Ethanol lobby should stand on its own feet
The ethanol lobby has been raising a ruckus lately, blaming “Big Oil” for supposedly launching a smear campaign against the federal government’s Renewable Fuel Standard (RFS) that brings them so much business. Nothing could be further from the truth.
The reality is that Americans are starting to wake up to the high costs that the RFS imposes on businesses and consumers alike, harming the American economy at the worst possible time.
The RFS is a federal program that mandates energy producers to blend renewable fuels such as ethanol into every gallon of gasoline. The current standard calls for fuel makers to blend 10 percent ethanol into every gallon of fuel produced.
However, the Environmental Protection Agency (EPA) is now increasing the mandate, encouraging producers to increase its blending of ethanol to 15 percent per gallon through its E15 program. While this federal encouragement may boost the ethanol lobby’s profits, it’s bad for all other businesses and American consumers.
E15’s problem is that most automobiles and small engine vehicles such as ATVs, motorcycles, and lawn mowers are not equipped to handle 15 percent ethanol.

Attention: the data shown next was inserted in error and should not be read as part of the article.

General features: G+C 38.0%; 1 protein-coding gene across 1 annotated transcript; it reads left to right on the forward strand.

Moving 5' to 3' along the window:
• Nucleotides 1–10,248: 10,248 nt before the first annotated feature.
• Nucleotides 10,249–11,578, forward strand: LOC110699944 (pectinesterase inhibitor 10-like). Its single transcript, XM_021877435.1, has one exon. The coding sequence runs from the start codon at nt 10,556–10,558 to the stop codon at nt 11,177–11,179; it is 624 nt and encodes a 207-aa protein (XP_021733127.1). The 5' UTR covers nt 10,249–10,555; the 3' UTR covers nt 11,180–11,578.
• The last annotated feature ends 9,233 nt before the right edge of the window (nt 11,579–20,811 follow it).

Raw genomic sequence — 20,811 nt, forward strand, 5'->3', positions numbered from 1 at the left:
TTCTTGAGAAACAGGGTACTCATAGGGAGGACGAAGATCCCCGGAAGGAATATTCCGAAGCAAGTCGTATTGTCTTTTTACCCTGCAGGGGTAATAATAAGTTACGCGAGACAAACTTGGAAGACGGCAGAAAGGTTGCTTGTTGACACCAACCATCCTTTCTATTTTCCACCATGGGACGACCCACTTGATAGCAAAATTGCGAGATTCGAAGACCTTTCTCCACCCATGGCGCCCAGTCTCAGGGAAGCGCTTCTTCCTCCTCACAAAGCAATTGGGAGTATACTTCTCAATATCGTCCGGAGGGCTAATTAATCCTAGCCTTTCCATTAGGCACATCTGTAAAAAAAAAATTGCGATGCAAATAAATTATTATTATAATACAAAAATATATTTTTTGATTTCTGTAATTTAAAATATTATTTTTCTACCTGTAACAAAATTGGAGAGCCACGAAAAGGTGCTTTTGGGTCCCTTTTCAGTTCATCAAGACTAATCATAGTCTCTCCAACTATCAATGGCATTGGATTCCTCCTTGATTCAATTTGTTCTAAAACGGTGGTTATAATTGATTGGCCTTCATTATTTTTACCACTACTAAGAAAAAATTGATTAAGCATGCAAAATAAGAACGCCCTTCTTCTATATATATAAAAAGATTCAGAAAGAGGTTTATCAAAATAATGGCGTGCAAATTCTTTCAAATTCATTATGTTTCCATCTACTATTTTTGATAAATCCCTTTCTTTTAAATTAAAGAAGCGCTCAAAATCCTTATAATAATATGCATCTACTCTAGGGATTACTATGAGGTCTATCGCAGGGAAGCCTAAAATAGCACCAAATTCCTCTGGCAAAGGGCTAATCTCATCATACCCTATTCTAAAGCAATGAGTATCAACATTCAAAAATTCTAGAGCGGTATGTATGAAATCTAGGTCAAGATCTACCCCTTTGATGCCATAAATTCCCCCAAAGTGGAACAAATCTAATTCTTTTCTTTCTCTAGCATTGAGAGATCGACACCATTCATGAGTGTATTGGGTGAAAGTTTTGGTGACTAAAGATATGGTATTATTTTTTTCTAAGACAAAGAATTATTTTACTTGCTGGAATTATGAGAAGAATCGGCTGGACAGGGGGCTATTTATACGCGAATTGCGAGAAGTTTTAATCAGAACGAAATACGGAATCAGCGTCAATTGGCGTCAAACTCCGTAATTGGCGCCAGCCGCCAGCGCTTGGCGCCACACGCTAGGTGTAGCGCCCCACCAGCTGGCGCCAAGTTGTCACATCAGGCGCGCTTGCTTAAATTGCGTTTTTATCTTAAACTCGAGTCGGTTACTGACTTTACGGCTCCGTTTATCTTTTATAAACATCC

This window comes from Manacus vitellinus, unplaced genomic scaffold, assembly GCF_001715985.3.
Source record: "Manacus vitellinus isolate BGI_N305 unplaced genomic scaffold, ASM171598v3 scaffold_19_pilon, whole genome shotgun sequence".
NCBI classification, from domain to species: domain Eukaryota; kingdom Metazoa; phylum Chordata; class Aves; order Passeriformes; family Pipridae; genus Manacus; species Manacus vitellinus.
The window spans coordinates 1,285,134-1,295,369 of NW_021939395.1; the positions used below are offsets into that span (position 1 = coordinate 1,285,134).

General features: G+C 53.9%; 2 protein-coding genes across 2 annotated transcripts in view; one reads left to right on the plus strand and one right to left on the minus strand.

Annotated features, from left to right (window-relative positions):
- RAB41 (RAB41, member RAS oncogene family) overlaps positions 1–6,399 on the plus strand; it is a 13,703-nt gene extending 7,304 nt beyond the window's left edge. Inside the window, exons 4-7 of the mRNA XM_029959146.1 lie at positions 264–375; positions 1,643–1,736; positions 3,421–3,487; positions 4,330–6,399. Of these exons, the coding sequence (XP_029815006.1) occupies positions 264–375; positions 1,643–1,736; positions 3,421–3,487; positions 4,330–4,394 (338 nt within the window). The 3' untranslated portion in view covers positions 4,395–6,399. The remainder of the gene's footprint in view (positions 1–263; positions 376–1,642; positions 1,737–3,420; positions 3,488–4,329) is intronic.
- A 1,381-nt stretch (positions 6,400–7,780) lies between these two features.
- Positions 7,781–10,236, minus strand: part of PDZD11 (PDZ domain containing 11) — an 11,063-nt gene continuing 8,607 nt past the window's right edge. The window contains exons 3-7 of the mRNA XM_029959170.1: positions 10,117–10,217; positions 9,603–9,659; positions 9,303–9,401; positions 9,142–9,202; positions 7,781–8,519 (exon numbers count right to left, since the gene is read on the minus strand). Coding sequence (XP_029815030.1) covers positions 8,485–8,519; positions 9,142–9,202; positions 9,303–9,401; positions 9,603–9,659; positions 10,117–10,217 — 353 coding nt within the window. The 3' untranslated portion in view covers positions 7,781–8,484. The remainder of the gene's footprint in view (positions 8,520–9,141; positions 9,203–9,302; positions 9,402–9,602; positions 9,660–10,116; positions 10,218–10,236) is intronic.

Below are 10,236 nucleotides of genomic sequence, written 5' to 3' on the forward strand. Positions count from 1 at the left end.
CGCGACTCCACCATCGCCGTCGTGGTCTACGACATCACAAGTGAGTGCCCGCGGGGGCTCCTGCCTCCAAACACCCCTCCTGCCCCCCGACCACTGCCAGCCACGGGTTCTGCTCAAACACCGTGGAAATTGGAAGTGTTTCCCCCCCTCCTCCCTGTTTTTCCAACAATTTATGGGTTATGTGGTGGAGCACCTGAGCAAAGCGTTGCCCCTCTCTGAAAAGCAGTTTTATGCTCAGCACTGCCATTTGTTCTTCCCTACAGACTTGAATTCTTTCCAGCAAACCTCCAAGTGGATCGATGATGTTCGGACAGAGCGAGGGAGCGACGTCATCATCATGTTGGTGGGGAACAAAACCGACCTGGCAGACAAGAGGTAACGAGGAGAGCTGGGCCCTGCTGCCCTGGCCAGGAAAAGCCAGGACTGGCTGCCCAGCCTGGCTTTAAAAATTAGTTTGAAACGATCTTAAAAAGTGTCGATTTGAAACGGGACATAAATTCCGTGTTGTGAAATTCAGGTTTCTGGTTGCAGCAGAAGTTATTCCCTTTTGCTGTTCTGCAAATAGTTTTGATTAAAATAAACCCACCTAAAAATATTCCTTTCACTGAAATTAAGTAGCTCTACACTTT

Some automakers have even threatened to void the warranty of drivers who use gas with the higher blend because it often damages the engine. In fact, only 4 percent of vehicles on the road today are capable of running such a high blend of gas.
But the problems with the RFS are not just confined to cars. Fewer than 2 percent of gas stations nationwide are capable of accommodating so-called flex-fuel vehicles. It would cost each gas station anywhere between $200,000 and $300,000 to install new equipment for higher blended ethanol fuel.
In short, millions of American drivers would have to buy expensive new cars and thousands of gas stations would have to overhaul their equipment if the EPA and ethanol lobby had their way.
During these tough economic times, America cannot afford E15.
Don’t believe Big Ethanol’s misinformation. Nobody’s out to get them. In fact, the playing field is massively tilted in their favor. The decision of when and how much ethanol should be blended with gas should be left up to companies and consumers in the market, not government bureaucrats.
When American drivers demand compatible cars for E15, gas companies and stations will supply it accordingly. In the meantime, the ethanol lobby should stand on their own two feet without corporate welfare courtesy of American taxpayers. What do you think?